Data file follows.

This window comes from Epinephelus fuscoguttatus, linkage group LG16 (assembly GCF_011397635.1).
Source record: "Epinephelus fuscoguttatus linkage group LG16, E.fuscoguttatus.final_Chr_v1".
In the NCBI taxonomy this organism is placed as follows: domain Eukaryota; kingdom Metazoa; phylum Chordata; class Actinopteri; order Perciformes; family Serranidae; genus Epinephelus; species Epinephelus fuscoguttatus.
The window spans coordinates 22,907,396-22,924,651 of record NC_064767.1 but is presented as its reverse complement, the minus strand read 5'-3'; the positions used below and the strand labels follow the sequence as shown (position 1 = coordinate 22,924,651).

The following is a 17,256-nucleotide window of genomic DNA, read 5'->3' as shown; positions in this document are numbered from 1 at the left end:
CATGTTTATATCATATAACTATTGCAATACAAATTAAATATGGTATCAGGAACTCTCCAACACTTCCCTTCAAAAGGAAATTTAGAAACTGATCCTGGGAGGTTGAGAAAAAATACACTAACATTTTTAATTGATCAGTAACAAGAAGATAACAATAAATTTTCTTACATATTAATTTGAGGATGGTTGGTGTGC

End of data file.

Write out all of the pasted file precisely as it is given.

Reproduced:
This window comes from Epinephelus fuscoguttatus, linkage group LG16 (assembly GCF_011397635.1).
Source record: "Epinephelus fuscoguttatus linkage group LG16, E.fuscoguttatus.final_Chr_v1".
In the NCBI taxonomy this organism is placed as follows: domain Eukaryota; kingdom Metazoa; phylum Chordata; class Actinopteri; order Perciformes; family Serranidae; genus Epinephelus; species Epinephelus fuscoguttatus.
The window spans coordinates 22,907,396-22,924,651 of record NC_064767.1 but is presented as its reverse complement, the minus strand read 5'-3'; the positions used below and the strand labels follow the sequence as shown (position 1 = coordinate 22,924,651).

The following is a 17,256-nucleotide window of genomic DNA, read 5'->3' as shown; positions in this document are numbered from 1 at the left end:
CATGTTTATATCATATAACTATTGCAATACAAATTAAATATGGTATCAGGAACTCTCCAACACTTCCCTTCAAAAGGAAATTTAGAAACTGATCCTGGGAGGTTGAGAAAAAATACACTAACATTTTTAATTGATCAGTAACAAGAAGATAACAATAAATTTTCTTACATATTAATTTGAGGATGGTTGGTGTGC